“The issue of restructuring the UN has been discussed for a while. It is more focused on the reform of the Security Council. There is also disagreement about whether to increase the number of Council members with veto power or without.”
But restructuring is a difficult process, even if it is necessary, Silwal added.
India has been seeking support from its neighbouring countries, including Nepal, to become a permanent member of the Security Council.
A joint statement released after the then prime minister Pushpa Kamal Dahal’s 2016 visit to India stated that Nepal would support India for a permanent membership of the UN Security Council. A 25-point joint communique released after the visit read, “The Nepali side reiterated its support for India’s candidature for permanent membership of the UN Security Council.”
Similarly, during the sixth India-Nepal joint commission meeting held in January 2021, the former foreign minister Pradeep Gyawali reaffirmed the pledge. Though the press release issued by Nepal’s Ministry of Foreign Affairs did not mention it, the one from New Delhi did. “Nepal expressed support for India’s permanent membership of an expanded UN Security Council to reflect the changed balance of power,” read the press release from the Indian side.
“Nepal’s advocacy for India’s inclusion in the Security Council should be taken as normal,” added Shimkhada. “Supporting India on the world stage is normal since India is Nepal's neighbour.”
In order to guarantee that the five permanent members of the Security Council do not possess nuclear weapons, the Nuclear Non-Proliferation Treaty (NPT) was put into effect in 1970. This episode also strengthened the voice of UN restructuring, say observers of international politics.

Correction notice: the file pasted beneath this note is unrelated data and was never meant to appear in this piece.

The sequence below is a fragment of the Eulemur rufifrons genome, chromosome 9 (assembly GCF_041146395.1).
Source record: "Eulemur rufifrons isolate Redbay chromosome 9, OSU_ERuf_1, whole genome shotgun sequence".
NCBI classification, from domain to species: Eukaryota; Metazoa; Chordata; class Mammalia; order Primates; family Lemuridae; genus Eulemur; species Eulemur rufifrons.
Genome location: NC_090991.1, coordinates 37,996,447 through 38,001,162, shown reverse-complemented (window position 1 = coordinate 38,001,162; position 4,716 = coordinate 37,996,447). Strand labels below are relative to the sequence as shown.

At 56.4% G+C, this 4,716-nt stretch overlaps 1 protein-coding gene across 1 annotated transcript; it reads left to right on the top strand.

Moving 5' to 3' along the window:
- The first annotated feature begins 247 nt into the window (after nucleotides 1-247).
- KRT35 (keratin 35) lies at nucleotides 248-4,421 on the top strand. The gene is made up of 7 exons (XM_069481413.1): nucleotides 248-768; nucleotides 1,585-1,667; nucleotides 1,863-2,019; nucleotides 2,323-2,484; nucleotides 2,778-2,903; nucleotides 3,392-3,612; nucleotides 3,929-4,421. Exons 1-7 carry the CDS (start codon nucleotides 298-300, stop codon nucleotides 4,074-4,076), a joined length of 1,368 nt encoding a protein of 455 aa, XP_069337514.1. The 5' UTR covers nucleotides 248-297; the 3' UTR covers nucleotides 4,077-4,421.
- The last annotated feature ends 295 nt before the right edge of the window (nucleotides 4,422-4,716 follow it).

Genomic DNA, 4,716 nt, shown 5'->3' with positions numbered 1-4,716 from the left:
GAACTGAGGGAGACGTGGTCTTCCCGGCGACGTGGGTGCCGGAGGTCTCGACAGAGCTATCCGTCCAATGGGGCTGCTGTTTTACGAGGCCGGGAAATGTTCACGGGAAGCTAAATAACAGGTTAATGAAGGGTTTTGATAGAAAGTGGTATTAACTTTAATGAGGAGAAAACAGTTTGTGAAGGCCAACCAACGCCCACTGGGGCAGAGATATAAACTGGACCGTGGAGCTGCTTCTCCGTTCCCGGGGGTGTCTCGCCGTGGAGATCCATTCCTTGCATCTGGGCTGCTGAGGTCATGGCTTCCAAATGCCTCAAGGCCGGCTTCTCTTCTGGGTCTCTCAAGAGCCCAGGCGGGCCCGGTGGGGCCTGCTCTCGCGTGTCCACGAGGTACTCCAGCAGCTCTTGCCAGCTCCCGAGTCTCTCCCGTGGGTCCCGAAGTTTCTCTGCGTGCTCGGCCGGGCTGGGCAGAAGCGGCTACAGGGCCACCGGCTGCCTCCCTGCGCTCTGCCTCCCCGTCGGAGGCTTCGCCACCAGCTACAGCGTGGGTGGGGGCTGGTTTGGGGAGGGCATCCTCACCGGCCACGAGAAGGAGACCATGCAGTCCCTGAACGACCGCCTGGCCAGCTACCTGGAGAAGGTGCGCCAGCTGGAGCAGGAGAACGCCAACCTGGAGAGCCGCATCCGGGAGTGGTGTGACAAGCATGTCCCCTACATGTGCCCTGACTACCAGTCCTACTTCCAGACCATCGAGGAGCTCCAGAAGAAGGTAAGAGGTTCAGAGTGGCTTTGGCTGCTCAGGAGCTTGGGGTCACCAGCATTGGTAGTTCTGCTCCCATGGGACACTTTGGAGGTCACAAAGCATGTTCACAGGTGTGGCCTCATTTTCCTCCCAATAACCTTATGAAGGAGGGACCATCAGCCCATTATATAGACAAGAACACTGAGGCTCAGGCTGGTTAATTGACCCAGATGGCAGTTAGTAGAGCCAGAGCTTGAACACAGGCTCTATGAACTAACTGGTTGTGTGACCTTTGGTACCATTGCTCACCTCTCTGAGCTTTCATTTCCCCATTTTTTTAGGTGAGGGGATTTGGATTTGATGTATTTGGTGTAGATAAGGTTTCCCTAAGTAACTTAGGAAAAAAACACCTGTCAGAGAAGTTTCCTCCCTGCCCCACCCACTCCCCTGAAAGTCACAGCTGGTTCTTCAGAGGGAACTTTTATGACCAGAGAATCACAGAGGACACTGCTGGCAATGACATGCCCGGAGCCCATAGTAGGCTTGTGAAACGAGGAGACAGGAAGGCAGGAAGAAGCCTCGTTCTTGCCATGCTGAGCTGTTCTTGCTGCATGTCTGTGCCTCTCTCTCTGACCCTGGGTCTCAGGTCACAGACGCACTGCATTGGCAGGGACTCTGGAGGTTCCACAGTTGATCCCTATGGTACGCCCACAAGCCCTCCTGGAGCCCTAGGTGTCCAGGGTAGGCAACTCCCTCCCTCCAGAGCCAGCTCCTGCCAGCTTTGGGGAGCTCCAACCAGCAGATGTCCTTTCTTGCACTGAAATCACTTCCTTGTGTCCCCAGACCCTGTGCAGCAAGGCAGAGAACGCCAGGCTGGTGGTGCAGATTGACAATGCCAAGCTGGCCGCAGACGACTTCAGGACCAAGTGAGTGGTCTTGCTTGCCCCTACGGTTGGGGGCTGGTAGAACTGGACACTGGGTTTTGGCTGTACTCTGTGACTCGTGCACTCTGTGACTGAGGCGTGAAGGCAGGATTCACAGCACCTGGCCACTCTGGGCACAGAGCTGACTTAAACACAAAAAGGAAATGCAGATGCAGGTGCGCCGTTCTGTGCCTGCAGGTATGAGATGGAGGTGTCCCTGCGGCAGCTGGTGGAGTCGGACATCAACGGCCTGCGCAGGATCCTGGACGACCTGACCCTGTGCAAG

But despite the provisions of the NPT, countries such as India, Pakistan, Iran, and North Korea, among others, also currently possess nuclear weapons.
Deepak Prakash Bhatta, a security affairs expert, claims that the Security Council's access to nuclear weapons, with the exception of the five permanent members, has increased the need for the UN’s restructuring.
Restructuring of the UN is a significant and enduring issue. But it remains to be heeded. “It was claimed that the UN would promote world peace after its founding, but this claim no longer holds true,” says Bhatta. “I don't think one organisation is powerful enough to speak for all the countries.”
Bhatta is of the opinion that compared to the UN, regional and multinational organisations are achieving greater strength. Therefore, even if the need for the UN to be restructured has been voiced for a while, it won’t accelerate further, he said.
India is one of the major countries lobbying for reform of the UN and the Security Council and is aiming to be a permanent member of the council. Though India has been consistent in its efforts, its demand has been denied for one or another reason. The UN and Security Council both should be reorganised without further ado, Swaran Singh, a professor of International Relations at the Jawaharlal Nehru University, said.
“The UN was set up 77 years ago and has become unrepresentative of current world realities,” Singh told the Post. “Security Council reforms are important because it is the most powerful organ of the UN and its not being inclusive and representative impacts its credibility and efficacy.”
But the reform is easier said than done. The United Nations Charter has to be amended to incorporate more members in the Security Council. And all the Security Council members must give consent to the amendment, a condition that is unachievable in the present context, according to analysts.
Hence, Nepal’s support for India’s inclusion in the Security Council is immature, a former foreign minister of Nepal told the Post on the condition of anonymity.
“While speaking in the General Assembly of the UN, Nepal has twice advocated for India’s inclusion in the Council,” he said. “That was to appease India only. Our request did not help India gain anything but only enraged China. After all, without amending the Charter, a restructuring of the UN is not possible.”